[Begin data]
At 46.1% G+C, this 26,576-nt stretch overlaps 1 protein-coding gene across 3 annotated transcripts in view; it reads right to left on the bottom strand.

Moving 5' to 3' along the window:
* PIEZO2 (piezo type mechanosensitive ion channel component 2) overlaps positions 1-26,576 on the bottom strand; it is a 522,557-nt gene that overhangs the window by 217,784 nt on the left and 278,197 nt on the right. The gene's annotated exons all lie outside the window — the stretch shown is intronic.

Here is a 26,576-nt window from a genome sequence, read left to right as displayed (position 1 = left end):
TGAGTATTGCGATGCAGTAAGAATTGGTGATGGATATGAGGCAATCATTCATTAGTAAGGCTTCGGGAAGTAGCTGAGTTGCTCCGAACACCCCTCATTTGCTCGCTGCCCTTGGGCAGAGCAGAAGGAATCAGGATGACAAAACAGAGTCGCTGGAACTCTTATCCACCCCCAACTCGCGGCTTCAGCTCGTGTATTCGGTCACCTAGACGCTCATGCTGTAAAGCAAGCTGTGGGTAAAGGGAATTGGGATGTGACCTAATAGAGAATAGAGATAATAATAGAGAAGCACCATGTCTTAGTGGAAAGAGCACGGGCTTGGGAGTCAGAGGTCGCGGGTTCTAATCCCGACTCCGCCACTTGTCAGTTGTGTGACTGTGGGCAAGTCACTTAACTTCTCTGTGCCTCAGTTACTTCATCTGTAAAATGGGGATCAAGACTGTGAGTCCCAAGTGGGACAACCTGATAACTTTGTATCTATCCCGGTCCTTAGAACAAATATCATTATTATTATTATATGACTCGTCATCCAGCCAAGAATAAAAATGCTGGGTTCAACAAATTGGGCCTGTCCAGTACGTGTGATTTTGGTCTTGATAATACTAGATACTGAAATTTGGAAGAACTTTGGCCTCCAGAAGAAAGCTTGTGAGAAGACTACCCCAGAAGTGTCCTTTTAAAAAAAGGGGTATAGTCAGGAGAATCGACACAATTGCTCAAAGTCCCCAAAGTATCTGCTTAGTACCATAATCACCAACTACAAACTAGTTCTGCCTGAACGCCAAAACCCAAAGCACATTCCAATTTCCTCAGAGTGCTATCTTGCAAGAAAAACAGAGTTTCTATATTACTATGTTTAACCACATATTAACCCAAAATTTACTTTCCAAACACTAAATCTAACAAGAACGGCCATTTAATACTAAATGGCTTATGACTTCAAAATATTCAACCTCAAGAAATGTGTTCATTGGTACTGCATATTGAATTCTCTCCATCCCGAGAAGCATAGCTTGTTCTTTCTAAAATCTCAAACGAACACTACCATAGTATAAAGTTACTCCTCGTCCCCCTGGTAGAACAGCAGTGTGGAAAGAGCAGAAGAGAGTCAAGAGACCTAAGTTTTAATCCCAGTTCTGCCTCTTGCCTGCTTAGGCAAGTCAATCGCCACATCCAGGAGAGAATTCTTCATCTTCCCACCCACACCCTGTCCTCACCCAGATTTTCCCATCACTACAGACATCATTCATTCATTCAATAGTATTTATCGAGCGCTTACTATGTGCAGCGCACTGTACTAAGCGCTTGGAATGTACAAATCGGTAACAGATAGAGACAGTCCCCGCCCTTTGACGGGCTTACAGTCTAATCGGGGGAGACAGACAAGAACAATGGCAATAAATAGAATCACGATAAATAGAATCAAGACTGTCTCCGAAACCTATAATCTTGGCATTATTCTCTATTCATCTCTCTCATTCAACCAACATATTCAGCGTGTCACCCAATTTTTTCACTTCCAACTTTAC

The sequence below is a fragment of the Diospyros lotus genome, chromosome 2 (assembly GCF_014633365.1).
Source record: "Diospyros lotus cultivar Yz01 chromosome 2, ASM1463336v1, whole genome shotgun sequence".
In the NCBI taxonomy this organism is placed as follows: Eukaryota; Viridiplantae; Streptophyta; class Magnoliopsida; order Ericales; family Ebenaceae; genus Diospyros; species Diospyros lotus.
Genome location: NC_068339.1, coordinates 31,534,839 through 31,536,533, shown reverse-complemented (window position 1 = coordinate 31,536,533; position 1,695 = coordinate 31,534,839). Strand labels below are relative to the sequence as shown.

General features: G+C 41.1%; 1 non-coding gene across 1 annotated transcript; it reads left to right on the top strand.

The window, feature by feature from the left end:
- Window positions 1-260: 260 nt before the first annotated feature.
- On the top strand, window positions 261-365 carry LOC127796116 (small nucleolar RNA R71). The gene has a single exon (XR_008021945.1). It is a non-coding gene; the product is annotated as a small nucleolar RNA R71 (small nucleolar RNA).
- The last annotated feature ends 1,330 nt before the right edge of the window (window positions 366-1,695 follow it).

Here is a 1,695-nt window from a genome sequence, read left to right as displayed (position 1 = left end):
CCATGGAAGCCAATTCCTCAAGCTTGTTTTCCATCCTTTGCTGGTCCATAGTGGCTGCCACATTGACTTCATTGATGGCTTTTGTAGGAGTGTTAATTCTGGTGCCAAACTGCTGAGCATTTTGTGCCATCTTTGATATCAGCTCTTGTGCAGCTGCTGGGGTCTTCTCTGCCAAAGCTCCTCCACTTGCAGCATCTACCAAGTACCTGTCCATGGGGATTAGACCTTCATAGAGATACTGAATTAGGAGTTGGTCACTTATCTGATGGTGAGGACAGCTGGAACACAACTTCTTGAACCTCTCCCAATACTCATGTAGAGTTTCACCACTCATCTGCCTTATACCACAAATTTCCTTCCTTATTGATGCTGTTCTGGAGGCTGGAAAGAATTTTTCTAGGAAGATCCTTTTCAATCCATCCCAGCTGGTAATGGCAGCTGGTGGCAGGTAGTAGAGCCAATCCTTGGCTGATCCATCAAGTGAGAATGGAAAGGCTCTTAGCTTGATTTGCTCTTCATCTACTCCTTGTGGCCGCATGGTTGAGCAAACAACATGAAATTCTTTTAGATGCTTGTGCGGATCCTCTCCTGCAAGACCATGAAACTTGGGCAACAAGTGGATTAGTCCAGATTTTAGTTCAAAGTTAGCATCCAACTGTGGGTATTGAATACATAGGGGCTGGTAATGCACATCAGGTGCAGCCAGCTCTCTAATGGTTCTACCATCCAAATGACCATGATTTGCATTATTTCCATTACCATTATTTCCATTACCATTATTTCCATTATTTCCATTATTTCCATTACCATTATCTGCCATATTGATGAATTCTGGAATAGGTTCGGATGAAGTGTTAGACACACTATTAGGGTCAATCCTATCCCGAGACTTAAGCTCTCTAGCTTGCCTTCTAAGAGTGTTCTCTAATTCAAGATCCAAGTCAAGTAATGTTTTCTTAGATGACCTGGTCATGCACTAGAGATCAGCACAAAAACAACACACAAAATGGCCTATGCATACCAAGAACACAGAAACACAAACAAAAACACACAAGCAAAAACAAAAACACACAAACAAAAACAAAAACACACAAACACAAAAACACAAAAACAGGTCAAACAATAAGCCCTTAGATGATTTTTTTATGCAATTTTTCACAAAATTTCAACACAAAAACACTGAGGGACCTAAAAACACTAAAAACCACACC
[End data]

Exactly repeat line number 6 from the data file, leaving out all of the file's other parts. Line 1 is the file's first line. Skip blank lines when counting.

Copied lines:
The sequence below is a fragment of the Diospyros lotus genome, chromosome 2 (assembly GCF_014633365.1).